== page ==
Related wild species for breeding of tomato resistant to early blight disease (Alternaria solani)

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Tomato (Solanum lycopersicum L.) is susceptible to many fungal diseases, including early blight of foliage caused by the necrotroph fungus Alternaria solani. Frequent application of fungicide is the major component to keep the disease low. Resistant tomato cultivar is the most desirable as it can reduce the cost of disease control significantly. So far, sources of resistance to early blight can only be found in wild relative species of tomato, and few of them have been used in traditional breeding. Unfortunately, tomato lines bred from wild donor parent still exhibit poor horticultural performances like low yield, and late maturity, and indeterminate plant habit, which hinders the release of these lines directly as cultivars. The quantitative expression and polygenic control of the early blight resistance trait, as well as the influence of plant developmental stages and environmental conditions, complicate phenotypic selection in traditional breeding. Genotypic selection by using closely linked-markers to the resistance loci is thus preferred, but mapping of early blight resistance QTL in interspecific crosses of tomato have not obtained markers which are useful for marker-assisted breeding. This review presents sources of early blight resistance in wild species of tomato and efforts in dissecting early blight resistance QTL via linkage analysis with molecular markers. Strategies to obtain closely-linked markers and genomics-assisted breeding to facilitate the introgression of useful resistance genes to cultivated tomato are discussed.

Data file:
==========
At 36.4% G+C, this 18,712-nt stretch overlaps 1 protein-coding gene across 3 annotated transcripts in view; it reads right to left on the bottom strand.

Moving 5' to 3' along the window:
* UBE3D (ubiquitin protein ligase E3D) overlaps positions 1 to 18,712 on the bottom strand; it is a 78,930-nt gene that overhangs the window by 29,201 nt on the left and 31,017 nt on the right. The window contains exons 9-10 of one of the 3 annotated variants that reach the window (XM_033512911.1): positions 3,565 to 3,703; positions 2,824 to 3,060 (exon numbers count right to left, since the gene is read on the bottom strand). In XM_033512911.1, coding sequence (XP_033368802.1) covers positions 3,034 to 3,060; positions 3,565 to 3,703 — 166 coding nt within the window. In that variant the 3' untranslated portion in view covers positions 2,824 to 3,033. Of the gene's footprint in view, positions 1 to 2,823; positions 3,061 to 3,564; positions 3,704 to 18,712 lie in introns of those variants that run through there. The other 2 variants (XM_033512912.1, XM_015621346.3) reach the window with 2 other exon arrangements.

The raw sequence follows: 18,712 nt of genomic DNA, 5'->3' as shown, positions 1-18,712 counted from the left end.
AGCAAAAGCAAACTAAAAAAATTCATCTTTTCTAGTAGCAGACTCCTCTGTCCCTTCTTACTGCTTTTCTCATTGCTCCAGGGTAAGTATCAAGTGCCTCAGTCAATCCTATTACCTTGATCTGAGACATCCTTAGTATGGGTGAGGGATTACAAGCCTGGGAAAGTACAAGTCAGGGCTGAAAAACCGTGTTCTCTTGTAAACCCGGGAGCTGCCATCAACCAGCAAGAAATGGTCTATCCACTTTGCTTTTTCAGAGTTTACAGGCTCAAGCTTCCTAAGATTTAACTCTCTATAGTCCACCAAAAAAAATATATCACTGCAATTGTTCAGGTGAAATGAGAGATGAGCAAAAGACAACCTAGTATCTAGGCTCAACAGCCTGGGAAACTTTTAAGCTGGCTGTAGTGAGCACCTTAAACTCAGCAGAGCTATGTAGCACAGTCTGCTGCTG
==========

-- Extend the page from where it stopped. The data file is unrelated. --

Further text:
tomato, early blight, wild related species, marker-assisted breeding.